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Sat, Sep 09, 2006 - Page 10 News List

APEC ministers call for revived trade talks

PLATITUDES Asia-Pacific ministers paid lip service to global free trade talks and the battle against terrorist financing, but made no breakthroughs at a two-day meeting


US Treasury Secretary Henry Paulson, left, enjoys a grapefruit as he tours the old quarter in downtown Hanoi yesterday. Paulson was attending the two-day APEC finance ministers meeting in the Vietnamese capital.


Asia-Pacific finance ministers called for revived global free trade talks and pledged greater efforts against "terrorist financing" as they wrapped up a two-day meeting in Vietnam yesterday.

But the APEC meeting failed to agree on a pledge to stop money flows for weapons of mass destruction (WMD), a reference to North Korea's overseas bank accounts that the US had sought to include in the final statement.

The 21-member APEC forum, which accounts for nearly half of global trade and 60 percent of world economic output, groups the US, China, Russia and other large economies.

APEC, long a vocal proponent of free trade, made a fresh call for a resumption of the World Trade Organization's Doha Development Round talks to cut barriers to free trade that collapsed in July in Geneva.

Ministers "remained firmly committed to restarting the multilateral trade negotiations and achieving the breakthrough in market access and support to bring the negotiations to a successful conclusion," they said in a statement.

Australian Treasurer Peter Costello, whose country will host next year's APEC meetings, said: "It is so important that we reinvigorate the Doha Round of the World Trade Organization."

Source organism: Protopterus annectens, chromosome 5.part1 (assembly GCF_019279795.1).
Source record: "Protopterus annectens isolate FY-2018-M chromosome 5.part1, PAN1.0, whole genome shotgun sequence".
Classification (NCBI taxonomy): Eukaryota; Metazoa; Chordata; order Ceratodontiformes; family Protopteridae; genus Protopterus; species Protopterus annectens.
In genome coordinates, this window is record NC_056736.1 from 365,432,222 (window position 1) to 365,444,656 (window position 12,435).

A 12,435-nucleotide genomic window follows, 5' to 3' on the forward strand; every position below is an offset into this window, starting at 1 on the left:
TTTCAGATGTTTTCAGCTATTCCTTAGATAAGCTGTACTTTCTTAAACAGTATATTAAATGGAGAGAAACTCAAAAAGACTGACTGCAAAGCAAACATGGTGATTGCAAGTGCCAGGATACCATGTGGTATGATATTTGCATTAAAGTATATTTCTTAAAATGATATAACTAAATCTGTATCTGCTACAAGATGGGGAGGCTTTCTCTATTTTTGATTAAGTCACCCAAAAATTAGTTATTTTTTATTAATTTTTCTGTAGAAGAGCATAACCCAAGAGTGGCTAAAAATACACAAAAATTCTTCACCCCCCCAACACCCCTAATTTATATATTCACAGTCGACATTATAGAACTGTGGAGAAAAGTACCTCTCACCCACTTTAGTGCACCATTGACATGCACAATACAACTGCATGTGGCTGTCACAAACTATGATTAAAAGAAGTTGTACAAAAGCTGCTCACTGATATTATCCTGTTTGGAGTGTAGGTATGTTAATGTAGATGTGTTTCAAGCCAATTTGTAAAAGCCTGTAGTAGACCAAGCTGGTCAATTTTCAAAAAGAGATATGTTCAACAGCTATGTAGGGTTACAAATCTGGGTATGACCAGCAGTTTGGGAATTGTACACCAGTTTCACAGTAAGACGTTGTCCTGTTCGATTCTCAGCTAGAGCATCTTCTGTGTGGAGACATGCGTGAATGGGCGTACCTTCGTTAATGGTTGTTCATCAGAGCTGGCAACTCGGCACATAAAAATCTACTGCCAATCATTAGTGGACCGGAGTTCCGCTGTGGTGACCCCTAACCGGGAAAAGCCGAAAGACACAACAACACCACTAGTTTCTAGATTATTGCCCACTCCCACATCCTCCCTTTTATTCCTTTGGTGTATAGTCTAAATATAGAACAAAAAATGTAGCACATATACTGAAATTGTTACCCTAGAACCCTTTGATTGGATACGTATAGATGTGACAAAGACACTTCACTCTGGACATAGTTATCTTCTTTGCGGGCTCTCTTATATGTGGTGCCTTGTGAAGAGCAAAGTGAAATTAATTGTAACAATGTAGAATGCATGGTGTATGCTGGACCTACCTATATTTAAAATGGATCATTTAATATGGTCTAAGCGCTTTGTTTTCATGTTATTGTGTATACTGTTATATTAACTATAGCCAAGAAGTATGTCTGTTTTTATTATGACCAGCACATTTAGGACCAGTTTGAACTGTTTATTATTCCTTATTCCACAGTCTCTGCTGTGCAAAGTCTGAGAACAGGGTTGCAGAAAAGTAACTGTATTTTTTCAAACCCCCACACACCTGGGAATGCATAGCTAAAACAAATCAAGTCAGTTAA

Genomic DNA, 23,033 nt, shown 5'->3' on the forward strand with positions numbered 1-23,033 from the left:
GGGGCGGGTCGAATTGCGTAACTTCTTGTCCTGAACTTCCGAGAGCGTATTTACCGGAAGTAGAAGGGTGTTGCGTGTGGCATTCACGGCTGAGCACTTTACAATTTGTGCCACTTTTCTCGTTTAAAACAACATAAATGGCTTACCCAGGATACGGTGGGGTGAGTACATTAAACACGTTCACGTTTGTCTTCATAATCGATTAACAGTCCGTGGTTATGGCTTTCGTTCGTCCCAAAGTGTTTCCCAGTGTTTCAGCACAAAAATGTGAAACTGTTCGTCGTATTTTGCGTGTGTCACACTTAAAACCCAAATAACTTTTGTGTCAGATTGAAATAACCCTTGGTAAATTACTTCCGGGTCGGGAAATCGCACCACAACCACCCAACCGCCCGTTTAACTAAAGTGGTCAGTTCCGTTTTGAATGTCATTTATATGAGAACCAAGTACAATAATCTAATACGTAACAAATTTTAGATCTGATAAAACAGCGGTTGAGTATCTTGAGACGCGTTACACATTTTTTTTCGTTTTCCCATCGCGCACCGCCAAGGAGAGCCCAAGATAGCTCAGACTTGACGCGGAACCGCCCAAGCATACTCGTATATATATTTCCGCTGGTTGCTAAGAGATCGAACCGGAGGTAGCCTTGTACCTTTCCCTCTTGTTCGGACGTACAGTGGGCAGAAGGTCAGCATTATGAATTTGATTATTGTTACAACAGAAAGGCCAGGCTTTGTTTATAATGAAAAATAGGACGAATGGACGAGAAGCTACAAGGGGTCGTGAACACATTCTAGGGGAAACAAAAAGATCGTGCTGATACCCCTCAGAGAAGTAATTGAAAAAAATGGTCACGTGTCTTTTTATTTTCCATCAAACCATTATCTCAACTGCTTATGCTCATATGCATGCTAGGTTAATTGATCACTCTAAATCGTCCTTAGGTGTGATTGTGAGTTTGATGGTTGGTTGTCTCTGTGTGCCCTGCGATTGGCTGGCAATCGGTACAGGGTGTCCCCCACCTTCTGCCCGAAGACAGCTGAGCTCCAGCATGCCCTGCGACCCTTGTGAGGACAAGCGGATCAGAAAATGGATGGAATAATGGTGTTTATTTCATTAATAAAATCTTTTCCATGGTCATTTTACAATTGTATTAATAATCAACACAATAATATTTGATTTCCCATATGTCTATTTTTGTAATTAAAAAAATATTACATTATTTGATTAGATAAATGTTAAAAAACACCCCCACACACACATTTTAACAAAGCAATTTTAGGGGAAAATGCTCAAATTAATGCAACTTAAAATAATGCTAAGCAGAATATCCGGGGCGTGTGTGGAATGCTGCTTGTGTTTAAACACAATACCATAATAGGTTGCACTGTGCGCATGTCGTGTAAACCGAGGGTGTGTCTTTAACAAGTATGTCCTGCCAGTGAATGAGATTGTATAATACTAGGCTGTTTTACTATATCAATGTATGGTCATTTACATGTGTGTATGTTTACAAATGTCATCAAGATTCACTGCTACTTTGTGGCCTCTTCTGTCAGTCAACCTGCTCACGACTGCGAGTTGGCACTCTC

"This is important for the global future. It's important for our region ... We can't afford to fail here," Costello said.

The APEC grouping, which operates by consensus and makes only non-binding decisions, also vowed in a joint statement "to combat terrorist financing, money laundering and other abuses of our financial system."

But they left out a phrase that had been suggested in an earlier draft, in which they would have pledged their "commitment to not allow our financial systems to be used to finance the proliferation of WMD."

US Treasury Secretary Henry Paulson had stressed the point repeatedly during the meeting after Washington in recent months told several nations, including Vietnam, that North Korea had set up illicit bank accounts there.

Asked whether he was disappointed about the omission of the WMD reference, Paulson said: "We've made our points. I had an opportunity to make my point. I think there was pretty broad agreement."

Costello said all APEC members shared a concern about WMD and the potential use of their financial systems in efforts to procure the weapons or the mechanisms to build them.

"I don't think there is a shadow of a doubt: All APEC members would be against that and all APEC members and members of the responsible financial community would take steps to prevent it," he said.

"Whether or not it goes into the communique may be influenced by other considerations as to the aims and objectives at a particular time. I wouldn't read that as APEC going soft on weapons of mass destruction," he said.

The APEC ministers also discussed tax and financial sector reforms and other ways to boost growth and guard the dynamic region against a re-run of the 1997 Asian financial crisis.

"The potential volatility of international capital flows could carry risks to developing economies with less resilient financial markets and could undermine macro-economic stability," the grouping warned.

Vietnam will host the annual APEC leaders summit in November.

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